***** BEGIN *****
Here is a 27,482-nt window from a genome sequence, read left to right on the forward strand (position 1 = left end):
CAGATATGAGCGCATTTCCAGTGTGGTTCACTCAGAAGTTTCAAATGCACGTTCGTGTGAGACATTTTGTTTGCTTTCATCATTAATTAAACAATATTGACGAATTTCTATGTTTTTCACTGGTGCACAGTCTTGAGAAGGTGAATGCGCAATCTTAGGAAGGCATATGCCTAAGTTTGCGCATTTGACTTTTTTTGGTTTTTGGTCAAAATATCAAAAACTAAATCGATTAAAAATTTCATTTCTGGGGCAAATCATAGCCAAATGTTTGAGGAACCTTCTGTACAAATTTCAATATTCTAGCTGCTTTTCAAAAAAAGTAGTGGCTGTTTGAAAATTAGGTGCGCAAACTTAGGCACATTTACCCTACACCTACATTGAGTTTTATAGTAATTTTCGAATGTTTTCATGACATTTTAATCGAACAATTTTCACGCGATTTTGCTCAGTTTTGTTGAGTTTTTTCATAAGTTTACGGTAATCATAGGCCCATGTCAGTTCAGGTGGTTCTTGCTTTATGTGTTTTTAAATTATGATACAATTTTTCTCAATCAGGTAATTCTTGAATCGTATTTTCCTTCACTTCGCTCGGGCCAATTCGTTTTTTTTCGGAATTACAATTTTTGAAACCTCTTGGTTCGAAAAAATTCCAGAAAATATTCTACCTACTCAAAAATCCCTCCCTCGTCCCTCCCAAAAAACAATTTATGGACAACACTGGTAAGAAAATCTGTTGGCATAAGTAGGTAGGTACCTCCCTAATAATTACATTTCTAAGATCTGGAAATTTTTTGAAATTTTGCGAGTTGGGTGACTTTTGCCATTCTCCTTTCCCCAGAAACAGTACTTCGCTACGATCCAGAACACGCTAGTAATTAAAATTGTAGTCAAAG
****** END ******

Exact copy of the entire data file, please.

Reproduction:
Here is a 27,482-nt window from a genome sequence, read left to right on the forward strand (position 1 = left end):
CAGATATGAGCGCATTTCCAGTGTGGTTCACTCAGAAGTTTCAAATGCACGTTCGTGTGAGACATTTTGTTTGCTTTCATCATTAATTAAACAATATTGACGAATTTCTATGTTTTTCACTGGTGCACAGTCTTGAGAAGGTGAATGCGCAATCTTAGGAAGGCATATGCCTAAGTTTGCGCATTTGACTTTTTTTGGTTTTTGGTCAAAATATCAAAAACTAAATCGATTAAAAATTTCATTTCTGGGGCAAATCATAGCCAAATGTTTGAGGAACCTTCTGTACAAATTTCAATATTCTAGCTGCTTTTCAAAAAAAGTAGTGGCTGTTTGAAAATTAGGTGCGCAAACTTAGGCACATTTACCCTACACCTACATTGAGTTTTATAGTAATTTTCGAATGTTTTCATGACATTTTAATCGAACAATTTTCACGCGATTTTGCTCAGTTTTGTTGAGTTTTTTCATAAGTTTACGGTAATCATAGGCCCATGTCAGTTCAGGTGGTTCTTGCTTTATGTGTTTTTAAATTATGATACAATTTTTCTCAATCAGGTAATTCTTGAATCGTATTTTCCTTCACTTCGCTCGGGCCAATTCGTTTTTTTTCGGAATTACAATTTTTGAAACCTCTTGGTTCGAAAAAATTCCAGAAAATATTCTACCTACTCAAAAATCCCTCCCTCGTCCCTCCCAAAAAACAATTTATGGACAACACTGGTAAGAAAATCTGTTGGCATAAGTAGGTAGGTACCTCCCTAATAATTACATTTCTAAGATCTGGAAATTTTTTGAAATTTTGCGAGTTGGGTGACTTTTGCCATTCTCCTTTCCCCAGAAACAGTACTTCGCTACGATCCAGAACACGCTAGTAATTAAAATTGTAGTCAAAG